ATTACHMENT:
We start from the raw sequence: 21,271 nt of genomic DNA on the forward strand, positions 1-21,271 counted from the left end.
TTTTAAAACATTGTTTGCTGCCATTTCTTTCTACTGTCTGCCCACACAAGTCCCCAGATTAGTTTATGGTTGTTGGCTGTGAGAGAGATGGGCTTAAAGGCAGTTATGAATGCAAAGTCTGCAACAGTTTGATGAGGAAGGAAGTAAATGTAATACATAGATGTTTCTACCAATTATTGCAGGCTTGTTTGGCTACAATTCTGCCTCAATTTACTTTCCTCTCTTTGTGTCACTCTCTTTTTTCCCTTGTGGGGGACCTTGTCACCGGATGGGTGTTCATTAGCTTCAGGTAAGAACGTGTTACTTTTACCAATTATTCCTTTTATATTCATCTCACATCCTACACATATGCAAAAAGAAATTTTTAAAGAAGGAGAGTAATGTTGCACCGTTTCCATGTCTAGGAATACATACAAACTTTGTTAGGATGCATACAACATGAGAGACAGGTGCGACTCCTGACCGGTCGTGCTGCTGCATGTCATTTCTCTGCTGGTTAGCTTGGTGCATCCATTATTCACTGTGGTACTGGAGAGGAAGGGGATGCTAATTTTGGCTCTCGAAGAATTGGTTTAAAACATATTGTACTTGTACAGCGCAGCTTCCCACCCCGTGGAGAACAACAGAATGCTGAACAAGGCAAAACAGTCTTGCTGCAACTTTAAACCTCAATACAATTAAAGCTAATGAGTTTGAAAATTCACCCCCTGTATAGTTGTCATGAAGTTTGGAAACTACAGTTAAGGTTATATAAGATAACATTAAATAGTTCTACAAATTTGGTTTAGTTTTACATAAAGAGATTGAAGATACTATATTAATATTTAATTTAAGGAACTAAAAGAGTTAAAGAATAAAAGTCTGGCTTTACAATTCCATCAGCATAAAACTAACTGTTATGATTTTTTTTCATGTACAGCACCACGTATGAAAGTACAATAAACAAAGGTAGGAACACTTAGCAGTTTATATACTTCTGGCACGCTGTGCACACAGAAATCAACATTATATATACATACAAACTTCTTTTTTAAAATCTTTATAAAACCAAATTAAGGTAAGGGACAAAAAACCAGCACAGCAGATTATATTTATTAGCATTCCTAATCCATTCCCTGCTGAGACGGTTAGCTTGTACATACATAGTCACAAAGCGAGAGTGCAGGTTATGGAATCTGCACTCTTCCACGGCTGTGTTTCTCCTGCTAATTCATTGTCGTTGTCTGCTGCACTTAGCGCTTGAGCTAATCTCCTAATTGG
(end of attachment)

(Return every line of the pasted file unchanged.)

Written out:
We start from the raw sequence: 21,271 nt of genomic DNA on the forward strand, positions 1-21,271 counted from the left end.
TTTTAAAACATTGTTTGCTGCCATTTCTTTCTACTGTCTGCCCACACAAGTCCCCAGATTAGTTTATGGTTGTTGGCTGTGAGAGAGATGGGCTTAAAGGCAGTTATGAATGCAAAGTCTGCAACAGTTTGATGAGGAAGGAAGTAAATGTAATACATAGATGTTTCTACCAATTATTGCAGGCTTGTTTGGCTACAATTCTGCCTCAATTTACTTTCCTCTCTTTGTGTCACTCTCTTTTTTCCCTTGTGGGGGACCTTGTCACCGGATGGGTGTTCATTAGCTTCAGGTAAGAACGTGTTACTTTTACCAATTATTCCTTTTATATTCATCTCACATCCTACACATATGCAAAAAGAAATTTTTAAAGAAGGAGAGTAATGTTGCACCGTTTCCATGTCTAGGAATACATACAAACTTTGTTAGGATGCATACAACATGAGAGACAGGTGCGACTCCTGACCGGTCGTGCTGCTGCATGTCATTTCTCTGCTGGTTAGCTTGGTGCATCCATTATTCACTGTGGTACTGGAGAGGAAGGGGATGCTAATTTTGGCTCTCGAAGAATTGGTTTAAAACATATTGTACTTGTACAGCGCAGCTTCCCACCCCGTGGAGAACAACAGAATGCTGAACAAGGCAAAACAGTCTTGCTGCAACTTTAAACCTCAATACAATTAAAGCTAATGAGTTTGAAAATTCACCCCCTGTATAGTTGTCATGAAGTTTGGAAACTACAGTTAAGGTTATATAAGATAACATTAAATAGTTCTACAAATTTGGTTTAGTTTTACATAAAGAGATTGAAGATACTATATTAATATTTAATTTAAGGAACTAAAAGAGTTAAAGAATAAAAGTCTGGCTTTACAATTCCATCAGCATAAAACTAACTGTTATGATTTTTTTTCATGTACAGCACCACGTATGAAAGTACAATAAACAAAGGTAGGAACACTTAGCAGTTTATATACTTCTGGCACGCTGTGCACACAGAAATCAACATTATATATACATACAAACTTCTTTTTTAAAATCTTTATAAAACCAAATTAAGGTAAGGGACAAAAAACCAGCACAGCAGATTATATTTATTAGCATTCCTAATCCATTCCCTGCTGAGACGGTTAGCTTGTACATACATAGTCACAAAGCGAGAGTGCAGGTTATGGAATCTGCACTCTTCCACGGCTGTGTTTCTCCTGCTAATTCATTGTCGTTGTCTGCTGCACTTAGCGCTTGAGCTAATCTCCTAATTGG